One thing could put the brakes on the project, however -- negative public reaction to the proposal's plan to convert five of the seven bike routes to no-parking streets.
"If there's a significant amount of pushback and it looks like we can't reach a compromise, we'll drop the lanes and go back to the drawing board," said assistant city manager Heather Brooks.
An open house will be held later this month after letters are mailed to homeowners on the affected streets, she said. The open house has yet to be scheduled, she said, but it will happen by the end of the month to allow for feedback.
If there is significant public opposition, she said, city staff will work to come up with alternative routes, though she added they have attempted to map out routes that already don't have much residential parking.
Two of the routes -- Lexington Avenue and northern parts of Sprigg Street -- already prohibit parking, but portions of five other streets would have to be changed to no-parking to make room to stripe the bike lanes: Cape Rock Drive, Frederick Street, southern parts of Silver Springs Road, Hopper Road from Kingshighway to Old Kage Road, and Perryville Road.
"For bike safety, a road has to be wide enough and there aren't many streets in Cape that are wide enough that also allow parking on the street," Brooks said.
The three-year grant will pay for striping, bicycle racks, safety education and to promote the health benefits of cycling, she said. About 175 single-post bike racks will be placed around Southeast Missouri State University, a partner in the grant, Brooks said. Twenty loop racks will go in various city parks and near the Osage Centre and the new Shawnee Community Center and 30 single-post racks will go to Old Town Cape for the downtown area, she said.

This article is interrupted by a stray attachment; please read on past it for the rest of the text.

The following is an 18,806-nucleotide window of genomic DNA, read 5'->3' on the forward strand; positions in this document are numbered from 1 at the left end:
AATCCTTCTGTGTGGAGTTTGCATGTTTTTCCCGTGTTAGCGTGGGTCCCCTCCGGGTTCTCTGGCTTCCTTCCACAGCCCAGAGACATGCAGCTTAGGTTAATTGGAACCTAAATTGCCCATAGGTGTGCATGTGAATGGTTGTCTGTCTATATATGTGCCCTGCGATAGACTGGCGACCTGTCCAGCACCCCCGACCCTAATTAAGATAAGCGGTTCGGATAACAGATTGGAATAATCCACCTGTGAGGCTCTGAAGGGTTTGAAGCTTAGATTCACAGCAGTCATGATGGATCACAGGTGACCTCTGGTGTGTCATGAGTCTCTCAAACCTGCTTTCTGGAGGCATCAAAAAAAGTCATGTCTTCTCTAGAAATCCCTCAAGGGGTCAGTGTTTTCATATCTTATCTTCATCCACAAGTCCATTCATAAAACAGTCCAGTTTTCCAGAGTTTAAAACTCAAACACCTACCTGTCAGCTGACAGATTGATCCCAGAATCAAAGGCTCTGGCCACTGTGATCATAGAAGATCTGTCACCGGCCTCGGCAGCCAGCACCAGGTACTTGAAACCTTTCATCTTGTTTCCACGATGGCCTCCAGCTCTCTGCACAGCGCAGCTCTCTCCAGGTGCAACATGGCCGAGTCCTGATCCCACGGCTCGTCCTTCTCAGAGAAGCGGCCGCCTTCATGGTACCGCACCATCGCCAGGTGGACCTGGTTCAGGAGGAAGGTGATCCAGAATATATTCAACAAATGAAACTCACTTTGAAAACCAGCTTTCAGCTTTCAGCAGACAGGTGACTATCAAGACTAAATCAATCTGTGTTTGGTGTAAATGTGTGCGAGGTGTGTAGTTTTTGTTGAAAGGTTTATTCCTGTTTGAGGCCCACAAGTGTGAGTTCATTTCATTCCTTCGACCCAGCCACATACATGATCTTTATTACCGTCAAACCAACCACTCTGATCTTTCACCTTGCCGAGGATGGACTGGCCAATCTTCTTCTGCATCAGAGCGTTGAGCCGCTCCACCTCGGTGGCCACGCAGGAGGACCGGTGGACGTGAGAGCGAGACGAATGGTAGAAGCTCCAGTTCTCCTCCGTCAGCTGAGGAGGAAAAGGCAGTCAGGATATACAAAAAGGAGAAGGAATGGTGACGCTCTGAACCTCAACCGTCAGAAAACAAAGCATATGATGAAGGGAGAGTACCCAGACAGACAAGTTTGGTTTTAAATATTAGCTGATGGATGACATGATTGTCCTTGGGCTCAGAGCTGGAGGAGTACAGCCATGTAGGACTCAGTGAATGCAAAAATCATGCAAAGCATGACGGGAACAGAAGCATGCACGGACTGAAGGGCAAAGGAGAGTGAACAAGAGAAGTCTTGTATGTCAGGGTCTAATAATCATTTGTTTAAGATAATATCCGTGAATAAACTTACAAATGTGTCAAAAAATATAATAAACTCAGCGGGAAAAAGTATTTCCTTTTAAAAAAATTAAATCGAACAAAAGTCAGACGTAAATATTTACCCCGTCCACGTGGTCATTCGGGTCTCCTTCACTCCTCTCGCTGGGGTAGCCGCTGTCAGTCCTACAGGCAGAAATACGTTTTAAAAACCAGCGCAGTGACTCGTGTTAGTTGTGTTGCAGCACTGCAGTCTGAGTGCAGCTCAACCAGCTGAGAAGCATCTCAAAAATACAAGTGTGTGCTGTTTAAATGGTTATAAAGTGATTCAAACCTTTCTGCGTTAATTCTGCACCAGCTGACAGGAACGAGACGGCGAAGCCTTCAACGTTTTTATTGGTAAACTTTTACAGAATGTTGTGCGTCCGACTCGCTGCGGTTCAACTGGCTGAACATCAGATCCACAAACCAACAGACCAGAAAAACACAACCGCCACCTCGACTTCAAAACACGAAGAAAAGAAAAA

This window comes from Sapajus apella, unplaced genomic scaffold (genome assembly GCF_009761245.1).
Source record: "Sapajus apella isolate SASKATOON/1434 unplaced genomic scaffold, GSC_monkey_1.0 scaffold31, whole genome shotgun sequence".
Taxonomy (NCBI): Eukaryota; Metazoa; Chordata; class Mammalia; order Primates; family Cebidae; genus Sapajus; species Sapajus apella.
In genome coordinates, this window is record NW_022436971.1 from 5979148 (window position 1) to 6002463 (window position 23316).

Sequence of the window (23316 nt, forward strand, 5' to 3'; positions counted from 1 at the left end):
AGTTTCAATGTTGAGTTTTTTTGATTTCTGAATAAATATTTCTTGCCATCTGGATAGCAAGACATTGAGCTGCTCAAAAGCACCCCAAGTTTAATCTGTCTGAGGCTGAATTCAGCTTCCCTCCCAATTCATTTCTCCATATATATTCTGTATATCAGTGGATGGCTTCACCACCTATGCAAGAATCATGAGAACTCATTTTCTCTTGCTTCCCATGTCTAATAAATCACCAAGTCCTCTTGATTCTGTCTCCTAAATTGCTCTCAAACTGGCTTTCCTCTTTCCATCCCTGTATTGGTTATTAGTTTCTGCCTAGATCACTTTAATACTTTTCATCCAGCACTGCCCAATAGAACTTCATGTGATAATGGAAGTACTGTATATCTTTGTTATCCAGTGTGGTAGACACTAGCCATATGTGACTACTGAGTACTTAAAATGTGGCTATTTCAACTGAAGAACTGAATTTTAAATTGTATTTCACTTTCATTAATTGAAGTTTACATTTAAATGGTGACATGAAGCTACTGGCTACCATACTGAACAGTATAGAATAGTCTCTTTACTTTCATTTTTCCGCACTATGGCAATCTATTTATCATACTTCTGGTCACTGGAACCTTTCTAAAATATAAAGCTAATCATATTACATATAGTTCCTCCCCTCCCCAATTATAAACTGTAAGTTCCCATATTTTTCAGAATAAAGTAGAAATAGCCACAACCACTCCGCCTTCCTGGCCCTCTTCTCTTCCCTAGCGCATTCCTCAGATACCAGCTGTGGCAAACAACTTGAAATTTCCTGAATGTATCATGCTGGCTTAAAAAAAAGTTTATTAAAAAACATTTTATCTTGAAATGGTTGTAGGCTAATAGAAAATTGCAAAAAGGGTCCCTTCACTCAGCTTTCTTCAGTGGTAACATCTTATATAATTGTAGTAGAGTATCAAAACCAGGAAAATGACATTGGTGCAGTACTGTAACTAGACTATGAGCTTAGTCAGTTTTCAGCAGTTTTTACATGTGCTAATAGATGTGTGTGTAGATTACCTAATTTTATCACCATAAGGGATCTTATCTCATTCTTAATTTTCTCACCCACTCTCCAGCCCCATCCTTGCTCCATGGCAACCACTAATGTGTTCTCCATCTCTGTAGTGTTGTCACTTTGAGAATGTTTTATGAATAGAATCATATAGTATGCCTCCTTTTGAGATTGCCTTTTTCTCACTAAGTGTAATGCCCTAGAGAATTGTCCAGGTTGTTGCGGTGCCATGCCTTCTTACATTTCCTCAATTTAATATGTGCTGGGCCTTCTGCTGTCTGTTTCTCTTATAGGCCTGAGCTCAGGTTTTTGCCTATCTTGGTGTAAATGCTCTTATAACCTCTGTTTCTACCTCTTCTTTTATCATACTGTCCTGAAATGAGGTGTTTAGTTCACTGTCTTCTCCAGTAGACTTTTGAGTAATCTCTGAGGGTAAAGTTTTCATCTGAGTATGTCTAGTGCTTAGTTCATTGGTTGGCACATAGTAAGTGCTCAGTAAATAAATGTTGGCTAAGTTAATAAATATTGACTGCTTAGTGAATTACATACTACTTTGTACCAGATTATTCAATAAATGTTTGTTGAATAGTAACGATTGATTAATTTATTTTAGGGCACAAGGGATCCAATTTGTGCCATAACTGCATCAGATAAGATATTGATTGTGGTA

The grant, which did not require local matching funds from the city, will pay for painted bicycle-shaped stencils within the lanes as identification markers, as well, she said. The lanes, counting both sides of the street, will be 30 to 40 miles long when the project is completed, which she hopes is by this fall, depending upon resident reaction.
The bike lanes are the culmination of four years of planning, beginning with the formation of Bicycle Advisory Council, a group of cycling enthusiasts.
Chris Moore, a member of the advisory council and the Velo Girardeau Bike Club, said there has been a need for bike lanes here for years.
"I see people on their bikes all the time," Moore said. "This is very much needed. I think this is a great opportunity for the city. It's progressive. It's a move in the right direction toward a healthy community."
Moore hopes the bike lanes are well used. If so, the advisory council hopes it can add them to more city streets, so that children can ride their bikes safely to school and adults can drive their cars less.
"We're seeing a lot more people commuting by bike to work," he said. "It's healthier. These lanes will make it safer for cyclists and safer for motorists."
Moore agrees that the streets with bike lanes should not allow parking.
"We hear about that happening all the time, someone opening their car door and taking out a cyclist," he said. "We call that getting doored. If we can get 100 bikers to use one of these routes on a regular basis, is that equal to one person who wants to park? I think so."
The Missouri Foundation for Health formed in 2000 after Blue Cross and Blue Shield of Missouri converted to for-profit status. It selected Cape Girardeau for the grant because it recognized the city's desire to build a "culture of biking," said Amy Stringer Hessel, a program officer for the foundation.
"The focus of this grant is on obesity prevention," she said. "Cape turned in a really comprehensive plan. We want to help them change the environment so people can be more active."
About a third of Americans don't drive, she said, and in 2010 Missouri ranked 12th in the nation for adult obesity.
"What we liked about this project is that it's something that people could build into their lifestyle," she said. "We felt really confident investing in this."
Cape Girardeau, MO